At first, I lived in Israel, but soon I followed my son and daughter to America. Here I saw the spiritual neglect that prevailed among the young Iranian emigres, I
realized that they were now in danger of assimilation and committed to returning them to the fold.
In New York, I visited Rabbi Hecht, and had the great privilege of meeting the Rebbe. After a brief introduction by Rabbi Hecht in the synagogue, the Rebbe invited me for a private audience.
Upon entering his office, I was impressed by the modesty of the room. When I saw the Rebbe in that more private setting, I could sense the holiness emanating from him, and found myself unable to stem the flood of tears that suddenly burst forth.
“Why are you crying?” asked the Rebbe. “We are told to serve G-d with joy!”
“They are tears of joy,” I replied.
The Rebbe asked me a string of questions about the state and welfare of Iranian Jewry. After answering them, I asked him to pray — both for those who were still there and in physical danger, and for those who had left and were in spiritual danger.
I told the Rebbe that I had translated the Siddur, the prayer book, for Persian Jews who were not familiar with Hebrew. The Rebbe replied:
“That’s good, but not enough. You also need to translate the Kitzur Shulchan Aruch, the Code of Jewish Law, so that they will know basic Jewish law.”
The Rebbe gave me a blessing and a dollar bill as participation in this holy work and, indeed, I managed to translate the Code of Jewish Law into Farsi in less than a year and went on to translate several other classics.
I maintained a close connection with the Rebbe’s court and came back many times after that. Every time I saw the Rebbe, I would become overwhelmed with emotion. I could scarcely look at his face, it was so radiant. I have personally witnessed his greatness, and I thank G-d that his emissaries are following in his footsteps and spreading his teachings and love for every Jew throughout the world.
Slightly adapted from JEM My Encounter Series issue #480
As told by Rabbi Yedidia Ezrahain
Rabbi Yedidia Ezrahian was a leading rabbi and activist in Iran who continued to serve the Jewish Iranian community in New York until his retirement in 2007. He was interviewed in his home in December of 2011 by JEM – Jewish Educational Media.
*Rabbi Avrohom Mordecai Hershberg (1916-1985) was a well-known figure in the world of Rabbis and among those who did outreach to strengthen Torah and Judaism. By Divine Providence he was saved from the Holocaust, and left Poland in the early part of the war and after making it to Shanghai, he joined a group of young Lubavitch students and made it to Montreal, Canada. While still in Poland as a young man, he was recognized as one of the outstanding students of the famous Yeshiva of Chachmei Lublin. When he came to the United States and saw the spiritual wasteland which existed, he realized that here he had a most important task to do – to spread Torah and Judaism in the spiritual desert of the New World.
With the encouragement and blessing of the Previous Lubavitcher Rebbe, with whom he merited to have a relationship when he came to America in the early 1940’s, Rabbi Hershberg accepted the post of Rabbi in Chicago and accomplished a lot there for the sake of Torah and Judaism, helping to establish a Yeshiva – Torah school. Afterwards he accepted the position to move to Mexico in order to help bring Jews closer to their Judaism. He became the Rabbi of the Beit Yitzchak Synagogue of Polanco, Mexico, a position he held until his passing in 1985.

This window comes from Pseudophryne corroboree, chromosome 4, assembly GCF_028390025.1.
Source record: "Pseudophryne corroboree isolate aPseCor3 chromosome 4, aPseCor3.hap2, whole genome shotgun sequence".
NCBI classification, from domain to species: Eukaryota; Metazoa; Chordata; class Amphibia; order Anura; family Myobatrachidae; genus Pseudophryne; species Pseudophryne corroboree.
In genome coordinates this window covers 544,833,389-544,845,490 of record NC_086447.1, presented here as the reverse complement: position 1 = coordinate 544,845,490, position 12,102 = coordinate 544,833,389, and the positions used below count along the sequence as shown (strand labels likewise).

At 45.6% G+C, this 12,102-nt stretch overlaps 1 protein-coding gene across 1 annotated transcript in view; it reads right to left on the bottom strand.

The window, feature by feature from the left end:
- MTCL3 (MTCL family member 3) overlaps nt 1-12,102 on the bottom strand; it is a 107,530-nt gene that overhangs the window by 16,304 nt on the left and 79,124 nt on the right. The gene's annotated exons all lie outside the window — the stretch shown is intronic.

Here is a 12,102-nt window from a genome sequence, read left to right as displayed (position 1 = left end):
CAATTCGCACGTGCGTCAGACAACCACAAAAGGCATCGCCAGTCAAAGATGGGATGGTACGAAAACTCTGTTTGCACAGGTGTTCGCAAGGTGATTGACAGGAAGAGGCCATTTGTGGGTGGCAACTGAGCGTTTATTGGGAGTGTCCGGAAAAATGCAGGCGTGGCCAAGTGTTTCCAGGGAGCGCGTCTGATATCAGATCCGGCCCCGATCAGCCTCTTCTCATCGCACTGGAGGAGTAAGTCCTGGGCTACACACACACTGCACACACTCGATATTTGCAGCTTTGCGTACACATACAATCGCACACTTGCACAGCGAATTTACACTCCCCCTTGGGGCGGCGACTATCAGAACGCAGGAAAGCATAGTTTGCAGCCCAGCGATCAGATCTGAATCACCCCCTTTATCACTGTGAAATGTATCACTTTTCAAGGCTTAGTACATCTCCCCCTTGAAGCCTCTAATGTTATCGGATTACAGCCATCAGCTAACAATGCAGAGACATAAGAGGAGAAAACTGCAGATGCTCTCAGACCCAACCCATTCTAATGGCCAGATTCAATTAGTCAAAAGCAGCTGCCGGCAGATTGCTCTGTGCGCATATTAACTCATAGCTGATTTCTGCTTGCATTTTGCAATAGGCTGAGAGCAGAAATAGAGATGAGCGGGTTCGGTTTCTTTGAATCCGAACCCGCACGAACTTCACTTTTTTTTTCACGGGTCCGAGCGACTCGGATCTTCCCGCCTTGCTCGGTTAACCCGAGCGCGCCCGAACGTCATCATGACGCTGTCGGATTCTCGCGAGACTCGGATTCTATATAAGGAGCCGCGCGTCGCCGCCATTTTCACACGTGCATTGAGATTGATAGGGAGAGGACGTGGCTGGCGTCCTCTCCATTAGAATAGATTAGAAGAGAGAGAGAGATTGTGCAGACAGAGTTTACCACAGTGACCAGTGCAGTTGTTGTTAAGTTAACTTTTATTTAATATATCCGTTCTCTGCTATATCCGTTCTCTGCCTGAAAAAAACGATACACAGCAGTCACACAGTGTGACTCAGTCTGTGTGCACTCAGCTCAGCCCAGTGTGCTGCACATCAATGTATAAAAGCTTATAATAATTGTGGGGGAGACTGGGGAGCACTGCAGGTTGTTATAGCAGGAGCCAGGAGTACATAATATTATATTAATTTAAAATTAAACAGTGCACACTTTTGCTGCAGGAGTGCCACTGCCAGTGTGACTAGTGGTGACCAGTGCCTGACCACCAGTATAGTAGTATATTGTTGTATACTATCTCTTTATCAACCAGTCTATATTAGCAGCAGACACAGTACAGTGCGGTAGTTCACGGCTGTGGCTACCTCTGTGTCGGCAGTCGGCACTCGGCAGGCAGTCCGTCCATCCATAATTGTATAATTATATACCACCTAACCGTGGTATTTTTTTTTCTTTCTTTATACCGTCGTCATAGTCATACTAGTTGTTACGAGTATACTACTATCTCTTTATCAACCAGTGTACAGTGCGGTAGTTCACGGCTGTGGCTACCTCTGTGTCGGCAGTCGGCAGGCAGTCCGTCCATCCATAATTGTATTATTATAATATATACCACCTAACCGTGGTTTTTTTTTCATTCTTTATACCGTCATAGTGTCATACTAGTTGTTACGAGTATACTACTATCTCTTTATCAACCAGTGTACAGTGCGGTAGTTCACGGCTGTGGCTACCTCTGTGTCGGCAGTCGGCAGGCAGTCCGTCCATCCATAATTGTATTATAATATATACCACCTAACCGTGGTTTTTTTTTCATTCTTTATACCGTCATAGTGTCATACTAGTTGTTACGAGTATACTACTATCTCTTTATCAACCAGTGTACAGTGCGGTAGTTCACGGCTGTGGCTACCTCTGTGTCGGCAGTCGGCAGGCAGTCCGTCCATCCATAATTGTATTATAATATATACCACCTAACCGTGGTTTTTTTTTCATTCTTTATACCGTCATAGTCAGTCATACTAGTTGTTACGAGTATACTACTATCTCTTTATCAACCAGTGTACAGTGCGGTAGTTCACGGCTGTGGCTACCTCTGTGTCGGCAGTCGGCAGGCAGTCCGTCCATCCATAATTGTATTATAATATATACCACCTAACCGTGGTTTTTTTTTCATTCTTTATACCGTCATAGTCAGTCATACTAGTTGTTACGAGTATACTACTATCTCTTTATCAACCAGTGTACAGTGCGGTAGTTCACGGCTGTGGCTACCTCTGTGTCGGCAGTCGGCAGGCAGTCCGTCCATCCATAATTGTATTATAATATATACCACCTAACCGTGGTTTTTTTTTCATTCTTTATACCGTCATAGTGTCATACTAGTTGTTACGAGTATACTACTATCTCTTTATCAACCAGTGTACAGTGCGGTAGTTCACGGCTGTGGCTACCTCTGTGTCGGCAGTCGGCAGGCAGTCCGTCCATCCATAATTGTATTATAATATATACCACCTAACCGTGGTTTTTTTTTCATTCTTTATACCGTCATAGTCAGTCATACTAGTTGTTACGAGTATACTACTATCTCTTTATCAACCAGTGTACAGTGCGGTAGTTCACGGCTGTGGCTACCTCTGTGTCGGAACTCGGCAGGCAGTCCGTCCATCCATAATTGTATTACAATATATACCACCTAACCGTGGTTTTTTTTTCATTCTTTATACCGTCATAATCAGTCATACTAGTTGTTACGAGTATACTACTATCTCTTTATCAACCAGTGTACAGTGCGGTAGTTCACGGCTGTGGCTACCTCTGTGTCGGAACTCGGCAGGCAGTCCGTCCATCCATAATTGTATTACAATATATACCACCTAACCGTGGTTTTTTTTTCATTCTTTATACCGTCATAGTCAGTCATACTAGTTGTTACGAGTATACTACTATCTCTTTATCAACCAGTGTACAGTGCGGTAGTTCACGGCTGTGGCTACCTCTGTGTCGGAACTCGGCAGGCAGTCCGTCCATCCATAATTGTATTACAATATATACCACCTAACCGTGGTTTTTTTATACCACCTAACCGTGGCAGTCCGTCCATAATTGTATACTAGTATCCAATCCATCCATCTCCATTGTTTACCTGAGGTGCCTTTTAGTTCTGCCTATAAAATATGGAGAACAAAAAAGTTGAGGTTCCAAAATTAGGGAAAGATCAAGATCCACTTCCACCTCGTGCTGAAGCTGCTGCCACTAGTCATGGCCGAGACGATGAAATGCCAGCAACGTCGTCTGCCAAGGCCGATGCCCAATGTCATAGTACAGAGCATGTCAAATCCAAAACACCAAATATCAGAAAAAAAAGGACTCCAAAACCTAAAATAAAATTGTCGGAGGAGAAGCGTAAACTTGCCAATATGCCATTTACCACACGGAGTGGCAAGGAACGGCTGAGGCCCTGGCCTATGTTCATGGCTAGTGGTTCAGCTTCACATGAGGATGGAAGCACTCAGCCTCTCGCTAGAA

Due to of all his efforts on behalf of all Jews, Ashkenazim and Sefardim in Mexico, he became the Chief Rabbi of Mexico. One of the first things he did was to open a Torah school for children, many of whom grew up to become the leaders of the Jewish community. He also established the Union of Latin American Rabbis to unify all the traditional Rabbis in South America and strengthen the work they were doing for the sake of our holy Torah and the perpetuation of Judaism. He worked tirelessly to establish Torah research and educational institutions both in Mexico and around the world, such as ‘Machon Yerushalmi’ and other Torah institutions, some openly and others secretly. He traveled extensively even to totalitarian countries to help his fellow Jews. He felt that G-d had saved him from persecution and if he was in a position to help fellow Jews anywhere in the world who were being persecuted, it was his task to do so.
In all his efforts on behalf of the many, he would consult with the Previous Lubavitcher Rebbe and then with the Rebbe. He merited to receive much encouragement, guidance, and blessings. When the advice of other Rabbis, who were colleagues of his, differed from the Rebbe’s advice, he would remark: “Whatever the Rebbe says to do, is what we must do. This is a Rebbe’she inyan and our job is to listen, and the thing will get done.”
Yehudis Metzer, daughter of Rabbi Hershberg relates: “The Rebbe told my father, when he inquired what would be in the future with everything he had built up in Mexico, ‘es vet unterkumen mishpacha..’ (Family will arrive to continue your work). Indeed, today Yehudis’ daughter Tova and her husband Rabbi Yosef Mayzlesh and their family serve their community in Mexico City, Mexico!